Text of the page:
On the private-sector side, BECMA wants large companies, banks, and venture capital firms to collectively commit at least $1 billion to the reconstruction fund by the end of 2030 — or about $100 million a year.

Venture capital firms and banks are being asked to pledge a minimum of 10 percent of their capital to businesses owned by Blacks and indigenous people, while big companies should do their part through at least 10 percent of their contract dollars.

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Perhaps the most aggressive request applies to the leadership ranks: BECMA wants companies and nonprofits to eventually ensure that at least 40 percent of their executive leadership and board positions go to Black or indigenous Americans. That goal represents several hundred board seats and a similar number of C-level jobs among the state’s top 100 companies.

There are just four black chief executives among the Fortune 500; the number of Black CEOs at major Massachusetts companies is similarly small.

About 13 percent of the US population identifies as Black alone, according to census figures, compared to about 9 percent in Massachusetts. (These numbers go up by a few percentage points when people with two or more races are included.)

Idowu recognizes the 40 percent goal is ambitious. He said BECMA isn’t expecting to reach it overnight.

“We’re not calling for companies to fire all of their C-suite,” Idowu said. “It’s important to have ambitious goals to stimulate some kind of change.”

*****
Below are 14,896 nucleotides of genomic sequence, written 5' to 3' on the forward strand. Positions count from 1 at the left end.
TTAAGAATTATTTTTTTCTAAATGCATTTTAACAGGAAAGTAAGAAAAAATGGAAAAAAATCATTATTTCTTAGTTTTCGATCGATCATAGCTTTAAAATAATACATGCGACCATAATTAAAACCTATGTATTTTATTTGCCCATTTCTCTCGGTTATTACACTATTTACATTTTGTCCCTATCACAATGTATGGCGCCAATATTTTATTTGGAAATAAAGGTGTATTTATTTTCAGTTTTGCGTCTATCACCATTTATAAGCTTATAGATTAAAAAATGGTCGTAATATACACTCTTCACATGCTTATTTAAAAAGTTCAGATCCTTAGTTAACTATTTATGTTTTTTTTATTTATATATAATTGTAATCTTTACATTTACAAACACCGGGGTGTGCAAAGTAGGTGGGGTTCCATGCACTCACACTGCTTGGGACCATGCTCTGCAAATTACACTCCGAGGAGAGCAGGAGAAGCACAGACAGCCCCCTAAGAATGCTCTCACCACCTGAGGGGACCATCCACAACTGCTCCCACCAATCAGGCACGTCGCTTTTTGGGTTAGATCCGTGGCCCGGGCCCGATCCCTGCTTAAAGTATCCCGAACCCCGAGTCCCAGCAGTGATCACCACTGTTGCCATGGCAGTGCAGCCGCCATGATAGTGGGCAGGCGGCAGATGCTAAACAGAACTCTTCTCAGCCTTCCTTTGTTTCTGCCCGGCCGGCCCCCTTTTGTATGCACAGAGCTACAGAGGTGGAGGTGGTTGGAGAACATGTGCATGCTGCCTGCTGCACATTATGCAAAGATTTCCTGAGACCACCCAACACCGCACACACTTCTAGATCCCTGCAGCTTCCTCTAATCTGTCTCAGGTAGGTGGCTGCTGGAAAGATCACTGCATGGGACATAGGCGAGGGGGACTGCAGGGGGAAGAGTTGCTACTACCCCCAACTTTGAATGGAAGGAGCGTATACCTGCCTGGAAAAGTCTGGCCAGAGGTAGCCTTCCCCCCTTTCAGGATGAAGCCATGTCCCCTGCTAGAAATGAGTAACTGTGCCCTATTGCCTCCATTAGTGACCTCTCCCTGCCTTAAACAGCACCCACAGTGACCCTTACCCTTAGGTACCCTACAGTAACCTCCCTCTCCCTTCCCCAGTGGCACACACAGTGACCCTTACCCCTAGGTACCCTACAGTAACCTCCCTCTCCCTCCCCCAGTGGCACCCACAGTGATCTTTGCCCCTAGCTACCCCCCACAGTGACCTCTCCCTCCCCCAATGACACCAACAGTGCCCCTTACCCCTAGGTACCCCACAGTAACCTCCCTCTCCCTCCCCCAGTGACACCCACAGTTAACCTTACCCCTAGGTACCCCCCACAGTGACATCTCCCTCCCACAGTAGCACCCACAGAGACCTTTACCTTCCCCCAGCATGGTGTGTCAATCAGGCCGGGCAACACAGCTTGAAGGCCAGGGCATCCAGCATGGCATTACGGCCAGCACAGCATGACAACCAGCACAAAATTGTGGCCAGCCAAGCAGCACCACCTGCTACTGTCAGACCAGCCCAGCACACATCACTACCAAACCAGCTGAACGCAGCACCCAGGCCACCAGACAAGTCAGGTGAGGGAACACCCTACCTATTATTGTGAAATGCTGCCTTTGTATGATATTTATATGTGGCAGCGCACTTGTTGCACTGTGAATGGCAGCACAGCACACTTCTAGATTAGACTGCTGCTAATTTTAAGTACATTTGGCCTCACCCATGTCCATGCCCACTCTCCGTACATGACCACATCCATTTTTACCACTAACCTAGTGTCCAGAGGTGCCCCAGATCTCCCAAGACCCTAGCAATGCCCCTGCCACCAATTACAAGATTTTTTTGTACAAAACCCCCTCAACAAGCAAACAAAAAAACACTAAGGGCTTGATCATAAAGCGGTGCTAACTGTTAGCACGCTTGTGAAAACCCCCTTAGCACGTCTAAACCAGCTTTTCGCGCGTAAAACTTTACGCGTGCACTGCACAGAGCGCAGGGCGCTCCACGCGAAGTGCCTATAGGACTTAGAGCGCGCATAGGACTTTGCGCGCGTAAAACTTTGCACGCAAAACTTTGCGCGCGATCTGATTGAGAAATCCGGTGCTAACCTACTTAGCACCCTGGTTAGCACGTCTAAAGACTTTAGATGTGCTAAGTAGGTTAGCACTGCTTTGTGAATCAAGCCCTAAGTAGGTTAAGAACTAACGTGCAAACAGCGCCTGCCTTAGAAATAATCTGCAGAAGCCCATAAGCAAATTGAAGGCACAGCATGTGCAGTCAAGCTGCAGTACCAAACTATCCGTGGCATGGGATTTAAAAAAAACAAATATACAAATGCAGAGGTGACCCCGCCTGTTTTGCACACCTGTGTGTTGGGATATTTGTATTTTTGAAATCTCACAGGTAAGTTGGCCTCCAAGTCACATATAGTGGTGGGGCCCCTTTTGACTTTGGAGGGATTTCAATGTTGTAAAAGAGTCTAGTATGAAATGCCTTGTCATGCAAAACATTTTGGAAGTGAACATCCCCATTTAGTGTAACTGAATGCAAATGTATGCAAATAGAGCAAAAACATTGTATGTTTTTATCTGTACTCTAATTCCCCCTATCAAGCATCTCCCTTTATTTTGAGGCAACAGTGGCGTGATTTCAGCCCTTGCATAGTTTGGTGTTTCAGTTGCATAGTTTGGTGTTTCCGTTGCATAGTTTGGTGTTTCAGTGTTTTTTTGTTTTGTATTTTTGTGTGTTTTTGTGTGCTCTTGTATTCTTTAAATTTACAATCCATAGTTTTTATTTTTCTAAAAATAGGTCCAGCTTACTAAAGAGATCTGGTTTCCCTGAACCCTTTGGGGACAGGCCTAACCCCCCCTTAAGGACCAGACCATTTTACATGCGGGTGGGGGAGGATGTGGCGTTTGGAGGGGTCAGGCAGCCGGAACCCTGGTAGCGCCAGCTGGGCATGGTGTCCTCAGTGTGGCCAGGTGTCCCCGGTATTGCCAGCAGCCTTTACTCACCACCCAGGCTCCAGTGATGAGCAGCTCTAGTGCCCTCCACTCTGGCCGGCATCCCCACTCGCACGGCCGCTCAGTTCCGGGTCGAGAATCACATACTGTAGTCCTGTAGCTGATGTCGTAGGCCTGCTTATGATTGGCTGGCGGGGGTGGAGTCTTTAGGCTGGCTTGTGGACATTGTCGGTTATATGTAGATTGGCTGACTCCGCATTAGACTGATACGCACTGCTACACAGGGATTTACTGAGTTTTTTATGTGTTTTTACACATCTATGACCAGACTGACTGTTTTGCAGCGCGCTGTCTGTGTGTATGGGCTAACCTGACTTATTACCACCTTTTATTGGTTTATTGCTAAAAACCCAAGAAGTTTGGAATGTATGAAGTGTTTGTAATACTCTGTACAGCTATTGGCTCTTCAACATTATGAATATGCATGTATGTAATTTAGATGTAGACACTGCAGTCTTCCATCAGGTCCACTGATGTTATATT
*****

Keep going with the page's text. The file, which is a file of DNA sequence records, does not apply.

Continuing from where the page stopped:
This initiative coincides with BECMA’s effort to raise $1 million for its own programming, which kicked off this month with a $100,000 donation from Herby Duverné, CEO of Windwalker Group, a security consulting firm in Roxbury.

Idowu became the first full-time executive director of BECMA, which has more than 300 members, in late 2018. Its 12-member board includes Duverné, Emerson College president Lee Pelton, OneUnited Bank president Teri Williams, and the Foundation for Business Equity’s head, Glynn Lloyd.

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BECMA’s origins can be traced to community discussions in 2015 about a report from the Federal Reserve Bank of Boston, which analyzed racial disparities in wealth accumulation. One stark finding: The median net worth of a sample of white households in Greater Boston was $247,500, compared with a median of $8 for the US-born Blacks who completed the researchers’ surveys.

Prabal Chakrabarti, senior vice president of regional and community outreach at the Boston Fed, said he hasn’t been able to review the specifics of the coalition’s proposals yet, but appreciates the scale of their ambitions. Better to be ambitious, he said, than to pick targets that are easy to accomplish.

“Given the racial wealth gap . . . the differences in white wealth and Black wealth, something bold is needed,” Chakrabarti said. “There’s a real opportunity here.”

The Massachusetts Business Roundtable, which represents more than 80 of the state’s largest employers, has been working with BECMA and its allies to combat racial inequality, executive director JD Chesloff said. The latest list of targets “provides a helpful framework” for that collaboration, he said.

He added: “One message I’ve heard clearly is that we, as a business community, need to listen to and partner with organizations at the forefront of this work.”



Jon Chesto can be reached at jon.chesto@globe.com. Follow him on Twitter @jonchesto.